30 Step 1 –count total valence e - involved Step 2 –connect the central atom (usually the first in the formula) to the others with single bonds Step 3 –complete valence shells of outer atoms Step 4 –add any extra e - to central atom IF the central atom has 8 valence e - surrounding it.. YOU’RE DONE!

31 Sometimes... You only have two atoms, so there is no central atom, but follow the same rules. Check & Share to make sure all the atoms are “happy”. Cl 2 Br 2 H 2 O 2 N 2 HCl

32 DOUBLE bond –atoms that share two e- pairs (4 e-) O TRIPLE bond –atoms that share three e- pairs (6 e-) N

33 Draw Lewis Dot Structures You may represent valence electrons from different atoms with the following symbols x,, CO 2 NH 3

34 Draw the Lewis Dot Diagram for polyatomic ions Count all valence e- needed for covalent bonding Add or subtract other electrons based on the charge REMEMBER! A positive charge means it LOST electrons!!!!!

35 Draw Polyatomics Ammonium Sulfate

36 Covalent Bonds Types of Covalent Bonds NON-Polar bonds –Electrons shared evenly in the bond –E-neg difference is zero Between identical atoms Diatomic molecules

37 Types of Covalent Bonds Polar bond –Electrons unevenly shared –E-neg difference greater than zero but less than 2.0 closer to 2.0 more polar more “ionic character”

38 Place these molecules in order of increasing bond polarity which is least and which is most? HCl CH 4 CO 2 NH 3 N 2 HF a.k.a. “ionic character”

39 non-polar MOLECULES Sometimes the bonds within a molecule are polar and yet the molecule is non-polar because its shape is symmetrical. H H HHC Draw Lewis dot first and see if equal on all sides

40 Polar molecules (a.k.a. Dipoles) Not equal on all sides –Polar bond between 2 atoms makes a polar molecule –asymmetrical shape of molecule

41 HCl -- ++

42 H Space filling model “Electron-Cloud” model -- ++

43 HH O -- ++ Water is asymmetrical ++

44 Water is a bent molecule O H H HH

45 W - A - T - E - R as bent as it can be! Water’s polar MOLECULE! The H is positive The O is not - not - not - not

46 Making sense of the polar non-polar thing BONDS Non-polar Polar Identical Different MOLECULES Non-polar Polar Symmetrical Asymmetrical

47 IONIC bonds …. Ionic bonds are so polar that the electrons are not shared but transferred between atoms forming ions!!!!!!

48 4 Shapes of molecules

49 Linear (straight line) Ball and stick model Space filling model

50 Bent Ball and stick model Space filling model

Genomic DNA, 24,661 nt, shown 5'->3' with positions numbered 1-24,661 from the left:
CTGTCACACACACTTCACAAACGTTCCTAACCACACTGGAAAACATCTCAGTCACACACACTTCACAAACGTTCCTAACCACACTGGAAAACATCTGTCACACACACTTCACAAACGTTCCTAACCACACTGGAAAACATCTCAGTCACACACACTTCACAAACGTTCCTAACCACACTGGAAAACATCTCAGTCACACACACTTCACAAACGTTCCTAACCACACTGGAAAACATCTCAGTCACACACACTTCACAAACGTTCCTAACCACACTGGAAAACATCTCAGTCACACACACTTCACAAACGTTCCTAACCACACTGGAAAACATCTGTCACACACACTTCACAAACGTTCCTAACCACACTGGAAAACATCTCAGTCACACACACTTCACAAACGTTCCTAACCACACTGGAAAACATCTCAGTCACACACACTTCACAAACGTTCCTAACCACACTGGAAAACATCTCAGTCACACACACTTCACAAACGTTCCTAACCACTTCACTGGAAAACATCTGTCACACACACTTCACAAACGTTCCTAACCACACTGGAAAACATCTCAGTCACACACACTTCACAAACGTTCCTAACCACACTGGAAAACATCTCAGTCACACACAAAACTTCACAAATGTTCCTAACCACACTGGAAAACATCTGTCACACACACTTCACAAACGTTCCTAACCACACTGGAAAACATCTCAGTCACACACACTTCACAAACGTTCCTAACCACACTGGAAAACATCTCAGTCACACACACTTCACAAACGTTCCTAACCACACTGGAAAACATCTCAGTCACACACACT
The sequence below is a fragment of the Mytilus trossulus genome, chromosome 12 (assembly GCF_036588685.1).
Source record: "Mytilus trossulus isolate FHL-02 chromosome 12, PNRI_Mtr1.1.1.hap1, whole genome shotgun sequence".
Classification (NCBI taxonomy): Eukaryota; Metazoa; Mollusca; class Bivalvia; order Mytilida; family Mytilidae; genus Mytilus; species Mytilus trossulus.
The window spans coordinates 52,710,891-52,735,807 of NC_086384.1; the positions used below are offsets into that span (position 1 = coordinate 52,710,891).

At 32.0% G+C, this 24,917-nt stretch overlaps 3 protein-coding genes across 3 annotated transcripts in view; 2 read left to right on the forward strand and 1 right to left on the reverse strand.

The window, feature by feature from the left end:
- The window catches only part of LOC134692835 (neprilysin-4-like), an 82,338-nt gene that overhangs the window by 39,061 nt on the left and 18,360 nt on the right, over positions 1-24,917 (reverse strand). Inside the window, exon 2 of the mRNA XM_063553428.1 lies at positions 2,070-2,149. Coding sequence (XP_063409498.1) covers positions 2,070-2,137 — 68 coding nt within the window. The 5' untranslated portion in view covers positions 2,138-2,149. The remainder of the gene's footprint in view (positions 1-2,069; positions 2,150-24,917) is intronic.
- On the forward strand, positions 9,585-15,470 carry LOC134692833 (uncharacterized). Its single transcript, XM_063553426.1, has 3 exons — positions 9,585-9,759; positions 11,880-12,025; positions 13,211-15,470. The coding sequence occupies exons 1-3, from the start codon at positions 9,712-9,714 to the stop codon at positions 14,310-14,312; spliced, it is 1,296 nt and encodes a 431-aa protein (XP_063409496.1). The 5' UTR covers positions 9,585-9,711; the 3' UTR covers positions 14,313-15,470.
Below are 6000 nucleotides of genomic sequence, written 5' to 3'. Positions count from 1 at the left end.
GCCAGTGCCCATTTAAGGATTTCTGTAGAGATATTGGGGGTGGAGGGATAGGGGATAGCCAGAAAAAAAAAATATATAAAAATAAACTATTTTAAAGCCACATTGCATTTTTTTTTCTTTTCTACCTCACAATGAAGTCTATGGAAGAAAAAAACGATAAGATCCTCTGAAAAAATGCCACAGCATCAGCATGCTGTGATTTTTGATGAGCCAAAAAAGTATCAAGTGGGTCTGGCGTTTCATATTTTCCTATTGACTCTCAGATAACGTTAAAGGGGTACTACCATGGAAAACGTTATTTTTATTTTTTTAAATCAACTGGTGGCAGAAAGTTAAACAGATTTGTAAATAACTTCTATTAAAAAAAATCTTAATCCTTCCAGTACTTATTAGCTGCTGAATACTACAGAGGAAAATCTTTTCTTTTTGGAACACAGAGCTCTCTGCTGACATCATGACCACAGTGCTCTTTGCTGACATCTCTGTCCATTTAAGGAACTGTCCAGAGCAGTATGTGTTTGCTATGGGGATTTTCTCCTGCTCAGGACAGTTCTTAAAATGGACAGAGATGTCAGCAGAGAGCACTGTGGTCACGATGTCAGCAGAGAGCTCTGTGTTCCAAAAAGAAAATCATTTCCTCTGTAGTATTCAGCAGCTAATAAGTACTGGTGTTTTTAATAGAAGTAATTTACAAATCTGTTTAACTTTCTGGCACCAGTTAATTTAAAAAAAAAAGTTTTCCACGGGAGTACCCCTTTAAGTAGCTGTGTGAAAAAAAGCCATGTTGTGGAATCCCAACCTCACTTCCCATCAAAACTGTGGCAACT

51 Trigonal pyramid Ball and stick model Space filling model

52 Tetrahedral Ball and stick model Space filling model

53 Attractions between molecules –van der Waals forces Weak attractive forces between non-polar molecules –Hydrogen “bonding” Strong attraction between special polar molecules Intermolecular attractions

54 van der Waals Non-polar molecules can exist in liquid and solid phases because van der Waals forces keep the molecules attracted to each other Exist between CO 2, CH 4, CCl 4, CF 4, diatomics and monoatomics

55 van der Waals periodicity increase with molecular mass. –Greater van der Waals force? F 2 Cl 2 Br 2 I 2 increase with closer distance between molecules –Decreases when particles are farther away

56 Hydrogen “Bonding” Strong polar attraction –Like magnets Occurs ONLY between H of one molecule and N, O, F of another H “bond”

57 H is shared between 2 atoms of OXYGEN or 2 atoms of NITROGEN or 2 atoms of FLUORINE Of 2 different molecules

58 Why does H “bonding” occur? Nitrogen, Oxygen and Fluorine –small atoms with strong nuclear charges powerful atoms –very high electronegativities

59 Intermolecular forces dictate chemical properties Strong intermolecular forces cause high b.p., m.p. and slow evaporation (low vapor pressure) of a substance.

60 Which substance has the highest boiling point? HF NH 3 H 2 O WHY? Fluorine has the highest e-neg, SO HF will experience the strongest H bonding and  needs the most energy to weaken the i.m.f. and boil

61 The Unusual Properties of Water Unusually high boiling point Compared to other compounds in Group 16

62 Density????

63 H 2 O (s) is less dense than H 2 O (l) The hydrogen bonding in water (l) molecules is random. The molecules are closely packed. The hydrogen bonding in water (s) molecules has a specific open lattice pattern. The molecules are farther apart.

64 The End